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Marina Mikhaylova, Ph.D.
Assistant Professor of Instruction in Anthropology
Office telephone: 215-204-4533
I have a B.A. in Political Science and Economics from Rutgers University and an M.A. in International Relations from Yale University. I received my Ph.D. in anthropology from the University of Chicago in December 2010. In 2011-2012, I was a postdoctoral fellow at Columbia University’s Harriman Institute.
My research interests include nationalism and xenophobia, language ideologies, transnational governance, migration, and youth. My dissertation research was based on 16 months of fieldwork with non-profit organizations focused on young people. In my dissertation, Projecting Europe: the Politics of Youth in Contemporary Lithuania, I argue that an important way in which the European Union is experienced and interpreted in local contexts is through "project work," a novel form of social action and transnational governance. I focus on one particular type of project work—initiatives that target "at-risk" youth and aim to make these individuals into European citizens—and show how EU objectives are reinterpreted by non-profit directors, social workers, activists, and young people. Instead of creating liberal European subjects, youth-focused projects contribute to perpetuation of uneven social opportunities, existent language ideologies, and multi-tier citizenship. At the same time, participation in multiple projects creates transnational networks of people who share social resources and learn modes of action and communication from each other. I use these findings to conceptualize emerging modes of governance in the EU and analyze local effects of practices targeting young people.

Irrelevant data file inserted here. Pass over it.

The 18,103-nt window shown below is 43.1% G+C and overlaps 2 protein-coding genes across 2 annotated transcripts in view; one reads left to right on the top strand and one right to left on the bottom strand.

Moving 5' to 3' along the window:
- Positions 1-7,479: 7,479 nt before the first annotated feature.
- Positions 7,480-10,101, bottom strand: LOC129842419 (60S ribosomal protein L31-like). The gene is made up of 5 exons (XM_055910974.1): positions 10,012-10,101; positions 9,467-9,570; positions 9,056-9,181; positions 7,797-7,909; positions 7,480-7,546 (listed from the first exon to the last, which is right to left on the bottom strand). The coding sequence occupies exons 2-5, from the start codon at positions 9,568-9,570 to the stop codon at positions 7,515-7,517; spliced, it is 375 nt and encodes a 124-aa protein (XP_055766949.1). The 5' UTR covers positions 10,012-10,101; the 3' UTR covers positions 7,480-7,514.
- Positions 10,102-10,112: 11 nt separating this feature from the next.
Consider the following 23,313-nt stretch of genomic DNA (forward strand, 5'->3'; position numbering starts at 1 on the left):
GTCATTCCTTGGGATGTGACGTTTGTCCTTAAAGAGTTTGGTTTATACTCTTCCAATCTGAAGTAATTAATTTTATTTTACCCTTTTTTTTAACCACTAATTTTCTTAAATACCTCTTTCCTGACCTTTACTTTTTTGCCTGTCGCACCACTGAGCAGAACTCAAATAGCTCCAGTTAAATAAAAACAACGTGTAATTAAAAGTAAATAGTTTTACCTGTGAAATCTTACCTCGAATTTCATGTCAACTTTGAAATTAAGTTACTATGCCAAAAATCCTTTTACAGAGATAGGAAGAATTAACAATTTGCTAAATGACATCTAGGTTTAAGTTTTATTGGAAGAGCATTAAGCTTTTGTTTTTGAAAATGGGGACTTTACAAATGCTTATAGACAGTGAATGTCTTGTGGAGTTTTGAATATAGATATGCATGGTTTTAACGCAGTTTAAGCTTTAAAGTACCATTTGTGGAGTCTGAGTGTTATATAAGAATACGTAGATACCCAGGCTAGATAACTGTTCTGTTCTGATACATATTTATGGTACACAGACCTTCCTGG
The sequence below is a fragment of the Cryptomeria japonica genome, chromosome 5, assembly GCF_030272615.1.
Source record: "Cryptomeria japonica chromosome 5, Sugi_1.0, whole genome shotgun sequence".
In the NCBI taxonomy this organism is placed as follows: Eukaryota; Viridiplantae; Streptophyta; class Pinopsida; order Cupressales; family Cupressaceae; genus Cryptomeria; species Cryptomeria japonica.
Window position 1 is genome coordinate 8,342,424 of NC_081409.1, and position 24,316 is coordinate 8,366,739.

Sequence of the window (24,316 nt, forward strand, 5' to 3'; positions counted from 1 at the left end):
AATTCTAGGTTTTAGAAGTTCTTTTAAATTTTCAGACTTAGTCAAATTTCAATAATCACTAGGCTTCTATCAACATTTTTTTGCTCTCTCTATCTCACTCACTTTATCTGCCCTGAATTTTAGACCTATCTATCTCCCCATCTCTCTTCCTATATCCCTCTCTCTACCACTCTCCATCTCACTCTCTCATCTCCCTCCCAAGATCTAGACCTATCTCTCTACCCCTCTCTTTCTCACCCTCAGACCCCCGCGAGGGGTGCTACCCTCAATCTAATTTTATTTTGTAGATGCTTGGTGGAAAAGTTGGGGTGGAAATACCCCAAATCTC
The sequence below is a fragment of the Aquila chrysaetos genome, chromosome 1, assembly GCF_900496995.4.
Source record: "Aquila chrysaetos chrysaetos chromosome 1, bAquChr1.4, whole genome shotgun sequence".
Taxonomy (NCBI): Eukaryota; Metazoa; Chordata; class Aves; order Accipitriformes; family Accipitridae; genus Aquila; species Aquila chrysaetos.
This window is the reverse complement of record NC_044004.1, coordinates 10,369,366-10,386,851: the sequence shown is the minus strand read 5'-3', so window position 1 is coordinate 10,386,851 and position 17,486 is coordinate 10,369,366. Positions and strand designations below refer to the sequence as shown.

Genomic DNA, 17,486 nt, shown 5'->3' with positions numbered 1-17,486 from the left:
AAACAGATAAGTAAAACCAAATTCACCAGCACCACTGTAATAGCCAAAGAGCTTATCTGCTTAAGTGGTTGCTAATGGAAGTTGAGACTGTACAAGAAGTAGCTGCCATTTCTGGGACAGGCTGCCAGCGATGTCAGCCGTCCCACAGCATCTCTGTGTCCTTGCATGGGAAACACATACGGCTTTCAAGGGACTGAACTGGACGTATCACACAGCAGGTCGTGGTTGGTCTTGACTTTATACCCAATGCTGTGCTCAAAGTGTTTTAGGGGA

In 2011-2012, as one of the coordinators of Harriman Institute's core project, "Peoples in Motion," I conducted research on Lithuanian labor migrants to the UK. I conducted interviews with Lithuanian migrants living in London in order to examine the interplay of transnational mobility, socio-economic inequality, and cultural ideas about ethnic difference. My next research project will focus on international sporting events in the Russian Federation in order to examine the intersection of political economy, nationalism, and migration.
My teaching interests include globalization, linguistic anthropology, political anthropology, youth, popular culture, and urban anthropology, as well as anthropology of the EU and post-Soviet politics and societies.